Erin O'Toole urges accommodations for unvaccinated Canadians amid Omicron wave

·2 min read

OTTAWA — Conservative Leader Erin O'Toole said Thursday those unwilling to be vaccinated against COVID-19 should be accommodated through measures like rapid testing, as health experts warn the lightning-fast spread of the Omicron variant threatens to overwhelm hospitals.

Ontario is reporting an uptick in hospitalizations and days ago made the decision to keep school-aged kids learning from home for at least two weeks, which Doug Ford's government said was to take pressure off the health-care system.

Ontario Health Minister Christine Elliott says of the 319 patients in intensive care, 232 of them are not fully immunized against COVID-19 or have an unknown status, while 87 are double-vaccinated.

Mandatory vaccination policies have proven to be a difficult issue for O'Toole to navigate, even within his own caucus, as some of his MPs have refused to confirm their status. Some Tory MPs forcefully condemn vaccine mandates as threatening people's livelihoods and violating their medical privacy.

O'Toole came out as opposed to vaccine mandates during last year's election campaign and on Thursday accused Prime Minister Justin Trudeau of fuelling vaccine hesitancy by attacking those who haven't yet received their shots.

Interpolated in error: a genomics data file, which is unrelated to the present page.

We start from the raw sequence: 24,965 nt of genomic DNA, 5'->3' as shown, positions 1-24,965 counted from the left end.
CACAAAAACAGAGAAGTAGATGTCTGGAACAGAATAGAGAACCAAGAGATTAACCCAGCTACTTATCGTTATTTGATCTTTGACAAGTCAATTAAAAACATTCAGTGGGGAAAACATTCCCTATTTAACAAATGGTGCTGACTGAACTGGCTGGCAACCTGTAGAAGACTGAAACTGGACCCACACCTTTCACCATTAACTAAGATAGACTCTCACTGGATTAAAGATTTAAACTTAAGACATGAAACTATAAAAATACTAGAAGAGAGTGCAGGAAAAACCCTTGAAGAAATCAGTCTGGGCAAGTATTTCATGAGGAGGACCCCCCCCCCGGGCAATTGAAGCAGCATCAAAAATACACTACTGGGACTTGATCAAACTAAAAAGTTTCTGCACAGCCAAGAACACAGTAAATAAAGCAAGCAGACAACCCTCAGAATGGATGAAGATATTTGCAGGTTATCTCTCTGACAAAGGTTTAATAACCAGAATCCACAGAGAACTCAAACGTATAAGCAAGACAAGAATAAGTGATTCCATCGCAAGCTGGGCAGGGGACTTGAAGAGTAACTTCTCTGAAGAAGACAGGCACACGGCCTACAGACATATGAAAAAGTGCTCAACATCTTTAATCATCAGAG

Trudeau said Wednesday that Canadians are angry at those who refuse to be vaccinated because they are filling up hospital beds, causing cancer treatments and elective surgeries to be put off.

The Conservative leader says he refuses to criticize people who aren't vaccinated and believes "reasonable accommodations" should be provided to them, like those who work in the trucking industry, to avoid service disruptions and labour shortages under mandatory vaccination policies.

"There is going to be as much as 15 per cent of the population that is not vaccinated."

Canadians should be proud that most of the population has been immunized, O'Toole said, adding the medical experts he's spoken with say the way to reach those who haven't is through education and addressing their anxieties.

"In some cases," O'Toole said, "you will have to try and find reasonable accommodations between keeping people safe and people not losing their job, losing their home, not being able to provide for their kids. I don't think that position is irrational when people's lives are on the line."

This report by The Canadian Press was first published Jan. 6, 2021.

Stephanie Taylor, The Canadian Press

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